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dc.contributor.advisorPearson, Alanen
dc.contributor.advisorCyna, Allan Michaelen
dc.contributor.authorFroessler, Bernden
dc.description.abstractBACKGROUND Iron deficiency anaemia (IDA) is a common condition in patients presenting for surgery and is found in up to 75% of non-cardiac surgical patients. Pre-operative haemoglobin (Hb) is a strong predictor of transfusion requirement and it should, as part of a comprehensive blood conservation approach, be optimised whenever possible. Treatment options for iron deficiency anaemia include oral and intravenous iron or red blood cell transfusion. That both, anaemia and red blood cell (RBC) transfusion expose the patient to unnecessary risks is supported by an ever-increasing body of evidence. Consequently, allogeneic RBC transfusion should be avoided whenever possible and alternative treatment modalities which optimize the patient’s own red cell mass should be exhausted. However, anxiety over the short and long term effects of intravenous iron have limited its more widespread use. Newer dextran-free compounds, however, provide a safer treatment option. OBJECTIVE The objective of this systematic review was to critically appraise, synthesise and present the best available evidence related to the effectiveness and economic aspects of intravenous iron administration on the correction of iron deficiency anaemia in the peri-operative period. DATA SOURCES A comprehensive search was undertaken on major electronic databases from 2001 to 2012. The search was conducted in English, German, Italian and Dutch. REVIEW METHODS Randomized controlled trials, quasi-randomized controlled trials and quasi-experimental studies were included in the review. Critical appraisal and data extraction were undertaken using the Joanna Briggs Institute critical appraisal instrument and the standard data extraction form for evidence of effectiveness. Anaemia correction was as defined by study authors RESULTS The quantitative component of the review identified two randomized controlled trials for inclusion. One study of 76 patients with menorrhagia evaluated the effectiveness of pre-operative intravenous (IV) iron compared with oral iron in anaemic patients scheduled for surgery – the nature of which was not reported, aiming for a 1 g/L haemoglobin increase preoperatively. The intravenous iron group had greater increases in the Hb level than the oral iron group (3.0 vs. 0.8 g/dl, respectively; p < 0.0001). One other study evaluated the effectiveness of pre-operative intravenous (IV) iron compared with placebo in patients with bowel cancer scheduled for resectional surgery, looking at haemoglobin changes between recruitment and day of admission. A small subgroup of these patients was anaemic but no difference was demonstrated in haemoglobin changes between the groups. One additional RCT was found examining the effectiveness of IV iron in cardiac surgical patients, but full text examination and appraisal revealed that the majority of patients enrolled in these studies were not anaemic. The search for the economic component of the review revealed no randomized controlled trials examining the cost effectiveness of preoperative correction of iron deficiency anaemia with intravenous iron CONCLUSIONS Our review found insufficient data to make firm conclusions about the efficacy of pre-operative intravenous iron administration for the correction of anaemia based on clinical trial settings. Neither could we establish firm conclusions on the potential cost savings due to intravenous iron supplementation. IMPLICATIONS FOR PRACTICE There is inadequate RCT evidence at present to guide clinical practice. IMPLICATIONS FOR RESEARCH Our study found insufficient data to make firm conclusions about the efficacy, safety and cost effectiveness of pre-operative intravenous iron administration for the correction of anaemia pre-operatively. Adequately powered RCTs are required that evaluate and report the efficacy, safety and potential cost savings of intravenous iron administration as a treatment modality for iron deficiency anaemia.en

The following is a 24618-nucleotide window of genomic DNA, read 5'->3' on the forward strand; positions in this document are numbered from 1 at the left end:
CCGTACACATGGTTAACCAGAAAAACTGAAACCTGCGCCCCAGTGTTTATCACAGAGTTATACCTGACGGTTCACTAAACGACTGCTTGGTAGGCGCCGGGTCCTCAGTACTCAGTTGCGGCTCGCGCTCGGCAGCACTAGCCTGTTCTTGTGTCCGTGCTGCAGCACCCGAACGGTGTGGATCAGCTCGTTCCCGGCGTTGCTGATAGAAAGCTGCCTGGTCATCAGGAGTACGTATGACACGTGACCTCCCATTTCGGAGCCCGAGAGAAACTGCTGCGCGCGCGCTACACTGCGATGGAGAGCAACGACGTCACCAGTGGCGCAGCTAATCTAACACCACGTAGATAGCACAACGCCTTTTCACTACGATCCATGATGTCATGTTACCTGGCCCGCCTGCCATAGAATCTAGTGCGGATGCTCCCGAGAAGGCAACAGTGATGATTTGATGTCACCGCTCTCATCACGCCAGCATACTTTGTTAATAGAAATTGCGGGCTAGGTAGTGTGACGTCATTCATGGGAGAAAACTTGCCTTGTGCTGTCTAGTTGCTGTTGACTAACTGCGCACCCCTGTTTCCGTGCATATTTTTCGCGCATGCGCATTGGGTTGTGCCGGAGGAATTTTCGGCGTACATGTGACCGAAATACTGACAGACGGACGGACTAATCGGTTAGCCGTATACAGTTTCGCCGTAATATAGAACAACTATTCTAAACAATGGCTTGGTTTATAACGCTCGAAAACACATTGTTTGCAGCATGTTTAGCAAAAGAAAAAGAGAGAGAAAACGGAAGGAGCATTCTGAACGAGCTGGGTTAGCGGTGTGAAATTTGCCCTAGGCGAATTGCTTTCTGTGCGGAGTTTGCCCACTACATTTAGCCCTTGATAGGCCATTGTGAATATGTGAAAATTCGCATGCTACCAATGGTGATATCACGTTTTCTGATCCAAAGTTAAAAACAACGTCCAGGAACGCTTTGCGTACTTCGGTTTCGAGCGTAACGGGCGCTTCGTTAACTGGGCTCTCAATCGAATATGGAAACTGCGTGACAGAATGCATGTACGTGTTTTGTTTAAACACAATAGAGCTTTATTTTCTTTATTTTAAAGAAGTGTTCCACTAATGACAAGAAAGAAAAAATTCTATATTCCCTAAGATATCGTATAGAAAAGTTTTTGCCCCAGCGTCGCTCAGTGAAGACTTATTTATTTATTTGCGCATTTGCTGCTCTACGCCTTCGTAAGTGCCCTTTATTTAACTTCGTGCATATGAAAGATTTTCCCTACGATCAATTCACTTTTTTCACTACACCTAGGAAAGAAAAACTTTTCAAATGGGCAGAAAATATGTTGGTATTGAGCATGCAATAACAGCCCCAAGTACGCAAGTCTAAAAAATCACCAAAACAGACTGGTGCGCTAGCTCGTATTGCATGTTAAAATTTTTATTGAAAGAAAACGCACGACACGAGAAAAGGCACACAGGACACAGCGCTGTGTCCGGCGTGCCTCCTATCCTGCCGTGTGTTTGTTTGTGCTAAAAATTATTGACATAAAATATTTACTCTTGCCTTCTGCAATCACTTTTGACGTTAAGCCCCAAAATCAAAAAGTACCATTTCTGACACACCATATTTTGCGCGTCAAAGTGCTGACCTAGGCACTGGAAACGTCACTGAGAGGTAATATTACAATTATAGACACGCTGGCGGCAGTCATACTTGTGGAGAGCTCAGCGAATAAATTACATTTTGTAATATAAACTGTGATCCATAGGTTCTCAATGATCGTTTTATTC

dc.subjectPre-operative anaemia; iron deficiency; intravenous iron; oral iron; blood transfusion; adverse effects; cost-benefit; cost effectiveness; cost-utilityen
dc.titlePre-operative anaemia management with intravenous iron: a systematic review.en
dc.contributor.schoolThe Joanna Briggs Instituteen
dc.contributor.schoolSchool of Translational Health Scienceen
dc.provenanceThis electronic version is made publicly available by the University of Adelaide in accordance with its open access policy for student theses. Copyright in this thesis remains with the author. This thesis may incorporate third party material which has been used by the author pursuant to Fair Dealing exceptions. If you are the owner of any included third party copyright material you wish to be removed from this electronic version, please complete the take down form located at:
dc.description.dissertationThesis (M.Phil.) -- University of Adelaide, School of Translational Health Science, 2013en
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